Texas Dreamin’ ’24: 5 Key Takeaways for Business Analysts

By Saima Hemani, Business Analyst, MRE Consulting

This year’s Texas Dreamin’ wasn’t just a fun Salesforce meet-up; it was an amazing celebration of the power of peer learning and the strength of the Texas Trailblazer community. The highlight for me was the focus on Business Analysts across multiple sessions. These sessions emphasized the crucial role BAs play in successful solutioning, which aligns perfectly with the conference’s other key themes: cleaner data and preparing for AI-driven businesses. After all, BAs are pivotal in navigating and preparing the clean, accurate data needed for effective AI implementation.

Here are my five conference takeaways for BAs that can empower them in the coming year:

1. Be Disciplined with Your Questions: The WIDTH Approach

Business Analysts are the guardians of solutioning, and mastering this role involves asking the right questions during requirements workshops. Keep your inquiries sharp and business engagement rolling with the WIDTH approach:

  • W – Why: Uncover the purpose and rationale behind every requirement.
  • I – If: Explore possibilities and hypothetical scenarios to foresee challenges.
  • D – Describe: Get the details and understand the specifics of the needs.
  • T – Tell me: Invite stakeholders to share insights and stories.
  • H – How: Delve into the mechanics and processes to find solutions.

2. Feedback Hats Approach: A Colorful Perspective

Business Analysts need to wear many hats to gain a well-rounded view of new ideas and requirements. The Feedback Hats approach is a colorful way of quickly running through different perspectives:

  • Facts (White Hat): Ask clarifying questions to gather solid data. Example: “What data supports this requirement?”
  • Emotions (Red Hat): Share your gut reaction without needing to justify it. Example: “My initial feeling about this solution is excitement.”
  • Negatives (Black Hat): Identify potential pitfalls and reasons why something might not work. Example: “What specific aspects of this approach don’t sit well with you? Why?”
  • Positives (Yellow Hat): Highlight the benefits and strengths of an idea. Example: “What do you like about this solution, and why?”
  • Creativity (Green Hat): Brainstorm ways to enhance and innovate the idea. Example: “How can we take this concept further and improve it?”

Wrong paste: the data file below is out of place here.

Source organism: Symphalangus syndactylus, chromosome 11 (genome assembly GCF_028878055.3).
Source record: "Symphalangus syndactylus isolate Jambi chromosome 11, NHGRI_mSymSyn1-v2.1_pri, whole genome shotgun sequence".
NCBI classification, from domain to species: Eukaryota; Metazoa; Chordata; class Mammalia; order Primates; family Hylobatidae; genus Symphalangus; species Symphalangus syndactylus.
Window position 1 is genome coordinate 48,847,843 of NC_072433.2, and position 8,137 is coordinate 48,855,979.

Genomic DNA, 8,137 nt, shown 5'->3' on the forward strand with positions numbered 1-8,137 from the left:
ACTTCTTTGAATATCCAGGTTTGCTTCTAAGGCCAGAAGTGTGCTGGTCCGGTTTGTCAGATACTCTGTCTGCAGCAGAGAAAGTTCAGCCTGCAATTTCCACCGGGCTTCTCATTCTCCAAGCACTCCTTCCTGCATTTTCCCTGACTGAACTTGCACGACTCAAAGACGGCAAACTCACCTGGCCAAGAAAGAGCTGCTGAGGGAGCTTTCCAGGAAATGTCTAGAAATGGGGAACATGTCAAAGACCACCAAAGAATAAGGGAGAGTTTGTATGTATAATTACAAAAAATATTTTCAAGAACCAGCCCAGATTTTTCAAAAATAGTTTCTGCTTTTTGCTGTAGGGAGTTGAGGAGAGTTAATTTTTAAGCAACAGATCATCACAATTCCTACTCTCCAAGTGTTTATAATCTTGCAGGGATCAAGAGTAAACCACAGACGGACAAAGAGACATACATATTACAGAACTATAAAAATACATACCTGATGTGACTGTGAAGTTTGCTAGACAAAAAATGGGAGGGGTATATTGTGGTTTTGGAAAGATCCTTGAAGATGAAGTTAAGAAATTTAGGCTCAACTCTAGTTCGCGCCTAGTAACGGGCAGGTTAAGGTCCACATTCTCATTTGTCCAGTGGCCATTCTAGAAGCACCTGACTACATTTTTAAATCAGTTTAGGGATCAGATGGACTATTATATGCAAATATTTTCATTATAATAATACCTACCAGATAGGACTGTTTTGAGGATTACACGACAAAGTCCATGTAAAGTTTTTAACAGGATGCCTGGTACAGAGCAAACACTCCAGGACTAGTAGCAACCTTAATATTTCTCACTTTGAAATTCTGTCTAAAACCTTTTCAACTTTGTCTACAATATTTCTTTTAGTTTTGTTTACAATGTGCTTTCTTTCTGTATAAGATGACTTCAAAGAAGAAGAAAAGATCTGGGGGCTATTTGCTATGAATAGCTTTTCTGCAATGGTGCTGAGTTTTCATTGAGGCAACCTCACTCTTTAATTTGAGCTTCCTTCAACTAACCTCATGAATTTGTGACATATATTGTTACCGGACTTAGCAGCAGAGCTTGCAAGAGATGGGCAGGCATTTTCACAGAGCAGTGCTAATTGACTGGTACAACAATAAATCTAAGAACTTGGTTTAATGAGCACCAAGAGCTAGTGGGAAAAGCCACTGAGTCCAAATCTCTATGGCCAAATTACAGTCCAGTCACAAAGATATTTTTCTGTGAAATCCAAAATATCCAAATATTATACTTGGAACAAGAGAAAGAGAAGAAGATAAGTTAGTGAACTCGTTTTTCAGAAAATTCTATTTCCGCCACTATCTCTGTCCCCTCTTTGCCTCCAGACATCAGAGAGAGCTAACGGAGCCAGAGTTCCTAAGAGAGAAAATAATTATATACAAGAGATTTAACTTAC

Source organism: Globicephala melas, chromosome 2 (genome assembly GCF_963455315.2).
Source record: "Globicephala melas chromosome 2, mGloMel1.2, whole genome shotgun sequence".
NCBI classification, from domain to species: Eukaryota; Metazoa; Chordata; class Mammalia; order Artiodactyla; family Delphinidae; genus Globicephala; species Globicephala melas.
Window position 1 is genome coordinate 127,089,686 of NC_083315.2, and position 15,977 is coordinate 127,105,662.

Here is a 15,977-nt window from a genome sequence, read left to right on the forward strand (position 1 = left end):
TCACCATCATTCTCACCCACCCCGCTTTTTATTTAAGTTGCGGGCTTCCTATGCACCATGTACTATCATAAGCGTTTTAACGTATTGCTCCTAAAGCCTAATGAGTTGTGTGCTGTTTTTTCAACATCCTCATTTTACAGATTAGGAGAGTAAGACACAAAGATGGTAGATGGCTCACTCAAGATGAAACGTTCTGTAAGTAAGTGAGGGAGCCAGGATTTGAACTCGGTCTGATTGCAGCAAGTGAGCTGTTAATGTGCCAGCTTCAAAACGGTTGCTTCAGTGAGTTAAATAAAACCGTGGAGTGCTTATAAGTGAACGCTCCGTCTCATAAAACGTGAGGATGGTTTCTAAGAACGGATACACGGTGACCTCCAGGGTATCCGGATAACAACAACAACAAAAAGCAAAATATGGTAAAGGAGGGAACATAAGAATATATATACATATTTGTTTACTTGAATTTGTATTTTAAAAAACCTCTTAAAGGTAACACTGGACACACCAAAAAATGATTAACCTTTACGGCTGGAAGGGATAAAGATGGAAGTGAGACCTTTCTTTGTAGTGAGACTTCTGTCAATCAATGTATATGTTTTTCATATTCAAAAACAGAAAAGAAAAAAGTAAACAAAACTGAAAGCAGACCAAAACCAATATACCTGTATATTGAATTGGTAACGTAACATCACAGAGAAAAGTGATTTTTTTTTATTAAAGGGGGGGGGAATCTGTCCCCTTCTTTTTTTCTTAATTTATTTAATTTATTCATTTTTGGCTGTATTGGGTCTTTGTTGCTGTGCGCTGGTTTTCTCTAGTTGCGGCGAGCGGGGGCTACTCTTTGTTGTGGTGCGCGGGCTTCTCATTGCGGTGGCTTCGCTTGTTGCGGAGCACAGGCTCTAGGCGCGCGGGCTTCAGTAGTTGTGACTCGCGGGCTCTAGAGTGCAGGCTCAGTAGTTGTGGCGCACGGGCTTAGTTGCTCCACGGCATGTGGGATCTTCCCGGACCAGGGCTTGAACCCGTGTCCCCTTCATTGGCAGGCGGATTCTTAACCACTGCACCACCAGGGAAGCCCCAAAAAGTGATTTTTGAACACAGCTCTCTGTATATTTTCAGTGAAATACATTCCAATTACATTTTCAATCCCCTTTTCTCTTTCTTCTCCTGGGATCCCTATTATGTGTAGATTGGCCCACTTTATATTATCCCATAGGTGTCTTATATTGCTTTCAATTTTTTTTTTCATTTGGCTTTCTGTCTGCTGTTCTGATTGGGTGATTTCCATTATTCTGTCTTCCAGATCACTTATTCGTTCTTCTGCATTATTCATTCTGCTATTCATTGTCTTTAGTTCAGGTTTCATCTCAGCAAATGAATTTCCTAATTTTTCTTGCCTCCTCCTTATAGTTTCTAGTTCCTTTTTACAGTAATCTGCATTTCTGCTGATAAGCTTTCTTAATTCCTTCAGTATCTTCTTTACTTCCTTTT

3. Translating Discovery to Development

After gathering your discovery notes through the WIDTH and Feedback Hats strategies, you have to translate them into well documented requirements for your development team. Effective communication should cover both the big picture and the detail, so your development team can also share your vision:

  • Know the big picture: Understand and communicate WHAT is possible and WHY it’s important, even if you don’t know HOW.
  • Translate the need: Translate the business use cases to specifics by referencing technologies, fields, objects, API names, etc.
  • On the Same Team: Communicate collaboratively. Business Analysts and Developers – we are all one team.

4. Basic Development Fundamentals for Business Analysts

You need to learn basic development skills to be an effective Business Analyst. The ability to break down logical steps in a process and query data are both critical to translating business requirements to technical implementation.

  • Think in Pseudo-code: Break down processes into step-by-step logic to facilitate clearer communication with developers.
  • Understand Variables and Data Types: Gain a fundamental knowledge of variables and data types to better grasp how data is managed and manipulated.
  • Leverage SOQL for Quick Answers: Utilize tools like Workbench and Salesforce Object Query Language (SOQL) to quickly retrieve data and verify requirements.

5. Developer-Friendly Handover

It is a business analyst’s role to produce and hand over clear, well-defined requirements to the development team. They can work make requirements developer-friendly through the following:

  • Create Detailed Process Flows: Develop comprehensive process flow diagrams to outline how different components interact within the system.
  • Write user stories to include events and API names that developers use. Ideally, provide both label and API names of objects/fields.
  • Conduct Walkthrough Sessions: Organize a live session to walk through requirements and address any questions or concerns developers might have. Record video walkthroughs to explain requirements and context.
  • Mock-up user interfaces with image editors: This helps developers visualize the desired user experience. Provide screenshots with numbers and legends to reduce ambiguity.
  • Provide Technical Documentation References: Link to relevant technical documentation, APIs, and libraries that developers will need.

By combining these different approaches, Business Analysts can learn to stand out and build a truly collaborative work relationship across the business and technical teams where creativity, critical thinking, and execution thrive together.


Remember- Solid analysis will turn today’s challenges into tomorrow’s solutions!


TX Dreamin’ 24’: Special Mentions & Sources

User Centered Design:
  • Paul Mackinaw-Principal, LeanCog
  • David Lotz-Managing Consultant, LeanCog
But I don’t want to be a Developer!
  • Kate Lessard-Senior Delivery Team Manager, Arkus, Inc.
Developer Communication for Salesforce Admins:
  • Matt Kaufman-CEO, Mambo Merge


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